Two Menlo Park City Council members – Peter Ohtaki and Ray Mueller – will serve on a subcommittee to hammer out a development agreement with Stanford University over its proposal to build a 459,000-square-foot housing, office and retail complex at 500 El Camino Real in Menlo Park.
Stanford plans to build 215 rental apartments, 144,000 square feet of office space, and 10,000 square feet of retail space.
The subcommittee will also review Stanford's proposed 2018 general use permit for its campus expansion.
A development agreement is not necessary for the proposed complex because it complies with the "base" development threshold requirements in the city's El Camino Real/downtown specific plan. However, an agreement is likely needed to lay out Stanford's responsibilities should the city move ahead with plans to build a pedestrian-and-bike grade-separated crossing of the Caltrain tracks (a tunnel under the tracks or a bridge over them) at Middle Avenue, said John Donohoe, Stanford associate director of planning, at a March 27 Menlo Park Planning Commission meeting.
The university has committed to fund a "significant" portion of the costs of the crossing project, but since the contract to study and partially design the project was only awarded March 14, it will likely be some time before the full costs are known.
Stanford also is in the process of updating its general use permit, and is seeking permission from Santa Clara County to expand its campus facilities by up to 2.28 million square feet of academic space and 3,150 housing units between 2018 and 2035. Menlo Park won't decide whether Stanford gets its permit (that's up to Santa Clara County), but the subcommittee will represent Menlo Park in the review process and in communications with Stanford and Santa Clara County.
Checking off another step in its long march toward approval, Stanford's proposed development faced about four hours of public scrutiny at the city's Planning Commission meeting on March 27.
To answer some questions: The developer does not plan to charge for office parking, though residential parking may be "unbundled" (sold separately) from the rent prices. The Stanford Marguerite shuttle will continue to operate as it does now, in that it does not require people to show Stanford IDs to ride it. In other words, anyone can ride it for free.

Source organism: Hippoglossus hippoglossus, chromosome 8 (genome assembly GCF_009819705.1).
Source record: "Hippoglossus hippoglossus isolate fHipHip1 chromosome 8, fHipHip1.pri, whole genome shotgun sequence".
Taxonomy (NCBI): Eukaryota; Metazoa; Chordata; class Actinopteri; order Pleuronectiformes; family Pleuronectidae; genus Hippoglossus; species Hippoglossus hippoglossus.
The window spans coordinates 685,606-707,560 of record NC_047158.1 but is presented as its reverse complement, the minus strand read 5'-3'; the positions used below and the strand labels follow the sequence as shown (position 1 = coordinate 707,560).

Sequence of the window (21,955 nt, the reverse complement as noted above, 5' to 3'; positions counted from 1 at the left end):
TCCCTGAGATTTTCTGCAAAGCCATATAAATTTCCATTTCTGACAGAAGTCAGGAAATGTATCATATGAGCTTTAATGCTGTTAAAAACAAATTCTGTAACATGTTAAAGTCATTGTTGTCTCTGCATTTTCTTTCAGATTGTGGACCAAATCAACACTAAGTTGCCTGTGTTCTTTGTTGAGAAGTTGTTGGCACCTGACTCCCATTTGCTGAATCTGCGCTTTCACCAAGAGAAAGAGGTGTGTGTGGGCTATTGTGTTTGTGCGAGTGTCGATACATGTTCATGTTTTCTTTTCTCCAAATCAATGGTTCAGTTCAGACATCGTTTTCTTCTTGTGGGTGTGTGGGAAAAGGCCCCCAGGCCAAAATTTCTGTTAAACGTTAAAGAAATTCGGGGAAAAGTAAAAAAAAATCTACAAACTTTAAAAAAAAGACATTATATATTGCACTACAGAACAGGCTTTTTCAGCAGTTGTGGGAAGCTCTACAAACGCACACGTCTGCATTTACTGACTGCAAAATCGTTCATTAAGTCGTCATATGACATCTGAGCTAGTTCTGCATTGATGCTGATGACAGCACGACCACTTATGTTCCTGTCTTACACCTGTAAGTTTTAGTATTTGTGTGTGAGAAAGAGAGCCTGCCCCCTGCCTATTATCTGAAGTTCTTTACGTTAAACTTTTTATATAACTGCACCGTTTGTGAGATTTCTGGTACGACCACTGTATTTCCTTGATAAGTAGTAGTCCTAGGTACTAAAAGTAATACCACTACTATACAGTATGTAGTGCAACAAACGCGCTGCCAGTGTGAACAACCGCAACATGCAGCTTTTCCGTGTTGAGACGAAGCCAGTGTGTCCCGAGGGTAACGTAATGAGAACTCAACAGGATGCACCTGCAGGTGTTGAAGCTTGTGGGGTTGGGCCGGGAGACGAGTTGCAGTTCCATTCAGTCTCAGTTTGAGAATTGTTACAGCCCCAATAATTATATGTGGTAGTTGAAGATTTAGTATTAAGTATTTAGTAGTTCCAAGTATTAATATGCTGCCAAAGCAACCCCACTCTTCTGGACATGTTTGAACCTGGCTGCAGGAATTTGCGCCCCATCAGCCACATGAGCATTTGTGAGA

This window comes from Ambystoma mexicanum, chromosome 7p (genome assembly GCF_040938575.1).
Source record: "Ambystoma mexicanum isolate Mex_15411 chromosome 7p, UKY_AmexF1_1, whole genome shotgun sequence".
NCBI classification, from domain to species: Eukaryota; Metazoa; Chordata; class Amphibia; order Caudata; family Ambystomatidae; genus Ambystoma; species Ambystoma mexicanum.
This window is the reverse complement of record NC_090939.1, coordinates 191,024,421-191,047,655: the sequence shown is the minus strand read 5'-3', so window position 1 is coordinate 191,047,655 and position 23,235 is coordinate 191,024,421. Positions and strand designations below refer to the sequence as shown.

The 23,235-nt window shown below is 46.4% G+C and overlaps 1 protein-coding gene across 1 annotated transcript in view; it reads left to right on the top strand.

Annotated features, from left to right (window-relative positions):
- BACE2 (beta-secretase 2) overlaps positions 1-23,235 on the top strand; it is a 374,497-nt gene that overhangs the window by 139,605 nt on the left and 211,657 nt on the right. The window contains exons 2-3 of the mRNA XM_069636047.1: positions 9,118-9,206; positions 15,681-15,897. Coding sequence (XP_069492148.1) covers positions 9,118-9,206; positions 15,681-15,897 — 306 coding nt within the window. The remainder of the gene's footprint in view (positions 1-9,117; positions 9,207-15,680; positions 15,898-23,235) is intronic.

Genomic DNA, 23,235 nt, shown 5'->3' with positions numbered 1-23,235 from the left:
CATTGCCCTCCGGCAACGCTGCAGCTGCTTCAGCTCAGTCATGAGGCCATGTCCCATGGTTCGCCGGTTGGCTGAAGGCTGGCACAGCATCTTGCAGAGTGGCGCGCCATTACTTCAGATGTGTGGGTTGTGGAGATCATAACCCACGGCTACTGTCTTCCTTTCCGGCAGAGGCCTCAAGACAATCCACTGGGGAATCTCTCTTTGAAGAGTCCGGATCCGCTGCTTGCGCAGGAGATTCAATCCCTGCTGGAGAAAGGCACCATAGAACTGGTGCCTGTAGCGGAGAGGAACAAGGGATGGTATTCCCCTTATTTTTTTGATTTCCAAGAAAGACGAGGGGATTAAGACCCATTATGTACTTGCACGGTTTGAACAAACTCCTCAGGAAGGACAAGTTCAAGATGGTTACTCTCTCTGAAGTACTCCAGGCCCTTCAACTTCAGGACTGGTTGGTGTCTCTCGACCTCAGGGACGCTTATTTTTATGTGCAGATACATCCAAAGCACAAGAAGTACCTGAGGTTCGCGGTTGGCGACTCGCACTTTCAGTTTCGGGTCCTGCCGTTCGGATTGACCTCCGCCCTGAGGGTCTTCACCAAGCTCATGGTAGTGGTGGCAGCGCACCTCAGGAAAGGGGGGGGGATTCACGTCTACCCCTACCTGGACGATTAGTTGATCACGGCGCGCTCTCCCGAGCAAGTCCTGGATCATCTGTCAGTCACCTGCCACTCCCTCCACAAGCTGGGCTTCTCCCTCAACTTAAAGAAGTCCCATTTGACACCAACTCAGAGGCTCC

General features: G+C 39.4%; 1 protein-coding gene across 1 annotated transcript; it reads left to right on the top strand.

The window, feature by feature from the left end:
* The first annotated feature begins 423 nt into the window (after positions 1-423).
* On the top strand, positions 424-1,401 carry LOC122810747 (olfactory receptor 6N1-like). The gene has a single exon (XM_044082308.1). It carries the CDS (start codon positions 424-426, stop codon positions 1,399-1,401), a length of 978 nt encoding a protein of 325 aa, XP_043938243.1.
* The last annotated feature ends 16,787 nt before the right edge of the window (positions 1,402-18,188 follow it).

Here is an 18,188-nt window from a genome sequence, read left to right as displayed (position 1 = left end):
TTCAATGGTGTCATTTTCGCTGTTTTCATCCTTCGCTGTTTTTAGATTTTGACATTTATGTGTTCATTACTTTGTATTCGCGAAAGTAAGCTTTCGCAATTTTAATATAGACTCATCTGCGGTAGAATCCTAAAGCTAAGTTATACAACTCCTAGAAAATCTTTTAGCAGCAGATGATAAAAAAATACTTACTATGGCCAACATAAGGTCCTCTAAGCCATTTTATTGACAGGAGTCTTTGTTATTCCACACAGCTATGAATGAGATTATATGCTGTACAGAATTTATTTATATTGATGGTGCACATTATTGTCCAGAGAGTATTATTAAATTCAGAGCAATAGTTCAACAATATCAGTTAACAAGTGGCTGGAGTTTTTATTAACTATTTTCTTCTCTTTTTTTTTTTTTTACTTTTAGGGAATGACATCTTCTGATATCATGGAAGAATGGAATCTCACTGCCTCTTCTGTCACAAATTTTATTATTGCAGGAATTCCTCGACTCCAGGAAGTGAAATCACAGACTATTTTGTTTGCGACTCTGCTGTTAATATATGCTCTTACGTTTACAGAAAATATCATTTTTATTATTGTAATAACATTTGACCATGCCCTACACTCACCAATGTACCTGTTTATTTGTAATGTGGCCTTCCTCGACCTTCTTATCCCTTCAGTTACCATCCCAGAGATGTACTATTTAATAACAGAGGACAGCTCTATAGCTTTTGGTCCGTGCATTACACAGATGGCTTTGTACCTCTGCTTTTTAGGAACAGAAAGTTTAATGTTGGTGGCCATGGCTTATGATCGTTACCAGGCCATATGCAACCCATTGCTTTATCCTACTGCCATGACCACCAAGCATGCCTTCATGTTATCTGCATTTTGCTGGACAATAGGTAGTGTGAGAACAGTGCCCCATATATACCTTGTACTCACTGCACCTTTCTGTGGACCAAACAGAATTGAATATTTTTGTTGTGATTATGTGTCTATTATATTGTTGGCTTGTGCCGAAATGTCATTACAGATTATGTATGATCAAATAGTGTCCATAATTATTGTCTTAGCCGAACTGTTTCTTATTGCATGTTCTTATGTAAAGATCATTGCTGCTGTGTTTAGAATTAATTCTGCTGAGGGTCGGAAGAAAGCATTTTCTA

The university doesn't yet know what retail will be at the site, Mr. Donahoe said.
Offering the residential units to Stanford faculty is, in Mr. Donohoe's words, "a little bit of an experiment from Stanford," because the university doesn't know how many faculty are interested in living in attached housing. By building one- and two-bedroom units, which are in high demand, he said, the university can hedge its bets if it decides to rent the units on the market. If that were to happen, the units would switch from being tax-exempt to being subject to property taxes.
Ahmad Sheikholeslami, the chief business officer of the Menlo Park City School District, expressed concern that Stanford's development could add to the district's student population without paying property taxes on apartments rented to Stanford faculty.
He also noted that the added traffic might cut through what the city has designated as "safe routes to school," creating safety hazards. He suggested crossing guards could be hired to to mitigate the impacts.
Barring some architectural criticism, planning commissioners were largely supportive of the proposed Stanford complex. Commissioner Andrew Barnes said he wished there were more green space.
The real problem, said Planning Commissioner Henry Riggs, "isn't the project. It's El Camino Real."
Mr. Riggs said that in years past, there had been a stronger commitment to fix the bottleneck that is Menlo Park's stretch of El Camino. But, he said, that commitment by the city of Menlo Park went "down the toilet."